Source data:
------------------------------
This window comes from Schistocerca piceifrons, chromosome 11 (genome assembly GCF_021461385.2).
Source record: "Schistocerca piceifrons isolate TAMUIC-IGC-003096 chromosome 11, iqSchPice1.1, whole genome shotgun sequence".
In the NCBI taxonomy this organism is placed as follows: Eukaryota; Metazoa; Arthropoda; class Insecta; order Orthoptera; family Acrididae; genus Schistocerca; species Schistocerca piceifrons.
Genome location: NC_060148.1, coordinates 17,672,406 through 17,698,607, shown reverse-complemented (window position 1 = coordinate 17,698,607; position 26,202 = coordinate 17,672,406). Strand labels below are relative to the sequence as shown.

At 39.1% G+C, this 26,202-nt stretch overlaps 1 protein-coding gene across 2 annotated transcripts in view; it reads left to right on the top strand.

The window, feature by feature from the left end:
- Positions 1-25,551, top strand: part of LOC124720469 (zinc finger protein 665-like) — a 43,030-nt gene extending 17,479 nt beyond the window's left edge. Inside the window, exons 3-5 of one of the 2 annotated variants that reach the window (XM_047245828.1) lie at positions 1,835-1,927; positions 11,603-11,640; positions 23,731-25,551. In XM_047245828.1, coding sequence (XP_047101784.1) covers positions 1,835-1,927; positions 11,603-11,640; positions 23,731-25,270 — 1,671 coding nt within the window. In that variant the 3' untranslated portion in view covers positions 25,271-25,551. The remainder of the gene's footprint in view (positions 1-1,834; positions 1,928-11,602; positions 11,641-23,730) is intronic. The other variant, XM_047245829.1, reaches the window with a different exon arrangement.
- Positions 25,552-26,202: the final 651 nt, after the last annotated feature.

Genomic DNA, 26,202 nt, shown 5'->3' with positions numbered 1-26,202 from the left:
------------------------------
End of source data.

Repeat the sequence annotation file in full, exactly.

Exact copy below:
This window comes from Schistocerca piceifrons, chromosome 11 (genome assembly GCF_021461385.2).
Source record: "Schistocerca piceifrons isolate TAMUIC-IGC-003096 chromosome 11, iqSchPice1.1, whole genome shotgun sequence".
In the NCBI taxonomy this organism is placed as follows: Eukaryota; Metazoa; Arthropoda; class Insecta; order Orthoptera; family Acrididae; genus Schistocerca; species Schistocerca piceifrons.
Genome location: NC_060148.1, coordinates 17,672,406 through 17,698,607, shown reverse-complemented (window position 1 = coordinate 17,698,607; position 26,202 = coordinate 17,672,406). Strand labels below are relative to the sequence as shown.

At 39.1% G+C, this 26,202-nt stretch overlaps 1 protein-coding gene across 2 annotated transcripts in view; it reads left to right on the top strand.

The window, feature by feature from the left end:
- Positions 1-25,551, top strand: part of LOC124720469 (zinc finger protein 665-like) — a 43,030-nt gene extending 17,479 nt beyond the window's left edge. Inside the window, exons 3-5 of one of the 2 annotated variants that reach the window (XM_047245828.1) lie at positions 1,835-1,927; positions 11,603-11,640; positions 23,731-25,551. In XM_047245828.1, coding sequence (XP_047101784.1) covers positions 1,835-1,927; positions 11,603-11,640; positions 23,731-25,270 — 1,671 coding nt within the window. In that variant the 3' untranslated portion in view covers positions 25,271-25,551. The remainder of the gene's footprint in view (positions 1-1,834; positions 1,928-11,602; positions 11,641-23,730) is intronic. The other variant, XM_047245829.1, reaches the window with a different exon arrangement.
- Positions 25,552-26,202: the final 651 nt, after the last annotated feature.

Genomic DNA, 26,202 nt, shown 5'->3' with positions numbered 1-26,202 from the left: